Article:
This was a 15-unit rooming house returned to its former glory. http://themashcanada.blogspot.ca/2015/07/sold-387-berkeley-street-garden-district.html
 

robm

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#8
Hm.

I've been doing some additional reading and quickly learning about pure-apartments vs. "rooming houses", the lines of which are usually defined by separate entrances, shared facilities (e.g. shared kitchen = rooming house, not an apartment), etc. Much of this was driven by my research on how to get rid of a bad tenant.

I'm still curious as to the socioeconomic impacts of this though . Does nobody see this as an issue for (affordable) housing in Toronto? With the number of investment properties going up, prices go up due to demand, squeezing out legitimate families.



Seems like a bit of an endless cycle. Housing costs are going up because investors are snapping up properties to carve them into apartments, so people who can manage to buy a house end up renting out part of it to pay for the mortgage, so now they are part of the problem.

If people were not allowed to do this, would the market prices drop, thereby making houses more affordable? If prices were more realistic, there would be no need to "need help" to pay for the mortgage.

If Toronto imposed a tenant-tax on single family homes that offered an apartment, maybe we could do away with the land transfer tax? I'm willing to bet that the number of tenants in the city in houses which have (potentially illegal?) apartments is higher than the aggregate number of properties sold in the city in a given year. So you could do away with the Toronto LTT, and recoup (and possibly increase) the lost tax revenue from the rental income tax. Moreover, CRA is happy because people are legitimately paying income tax on the rental income.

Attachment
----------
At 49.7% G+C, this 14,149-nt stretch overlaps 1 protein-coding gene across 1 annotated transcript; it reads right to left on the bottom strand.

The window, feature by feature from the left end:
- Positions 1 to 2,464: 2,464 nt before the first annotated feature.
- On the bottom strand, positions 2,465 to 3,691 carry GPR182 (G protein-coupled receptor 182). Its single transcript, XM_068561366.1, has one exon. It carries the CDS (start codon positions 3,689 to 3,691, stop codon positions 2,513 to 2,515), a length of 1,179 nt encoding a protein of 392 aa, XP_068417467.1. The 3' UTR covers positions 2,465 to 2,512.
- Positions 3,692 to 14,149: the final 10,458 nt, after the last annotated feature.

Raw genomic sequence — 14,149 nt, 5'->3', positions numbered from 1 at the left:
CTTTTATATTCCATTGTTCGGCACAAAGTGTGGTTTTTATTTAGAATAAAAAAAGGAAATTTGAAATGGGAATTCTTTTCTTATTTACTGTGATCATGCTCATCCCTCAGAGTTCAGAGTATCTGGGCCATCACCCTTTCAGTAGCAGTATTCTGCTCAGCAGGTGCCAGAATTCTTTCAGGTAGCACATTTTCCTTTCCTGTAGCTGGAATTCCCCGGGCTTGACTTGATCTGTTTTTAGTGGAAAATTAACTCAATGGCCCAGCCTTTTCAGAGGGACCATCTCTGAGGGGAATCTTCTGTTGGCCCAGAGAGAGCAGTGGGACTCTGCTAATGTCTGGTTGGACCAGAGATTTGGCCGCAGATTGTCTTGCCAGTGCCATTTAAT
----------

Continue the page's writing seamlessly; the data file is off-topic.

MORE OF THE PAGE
"Millenial" here who makes a decent living with wife and kids, but can;t afford to live in my own GD city because of this ridiculous market. Thank the boomers for "investing" (cause they didn't plan for retirement), realtors, so called investors, foreign millionaires for making it so hard to live in our own home town where we grew up and would like to be close to family. I've been trying to figure a way how to live affordably in Toronto without having to live in a an apartment or condo and pay their stupid gouging monthly maintenance fees. I've concluded that what you're arguing against, is the best solution. Not ideal, but you can own a home, live in part of it even though smaller space, but you have a yard and own a house, and someone is helping pay your mortgage. Unless you're willing to wait and see if the market crashes, which it probably won't, this is you're best option if you want a house. eventually you can kick your tenants out.
 
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#9
I actually think the future for Toronto is taking single family homes, perhaps 2000sqft, and chopping them up into say 2 1000-sqft 2-bedroom duplexes. The tenants could be long-term folks who can no longre afford to buy (but can afford rent of say $3000/month).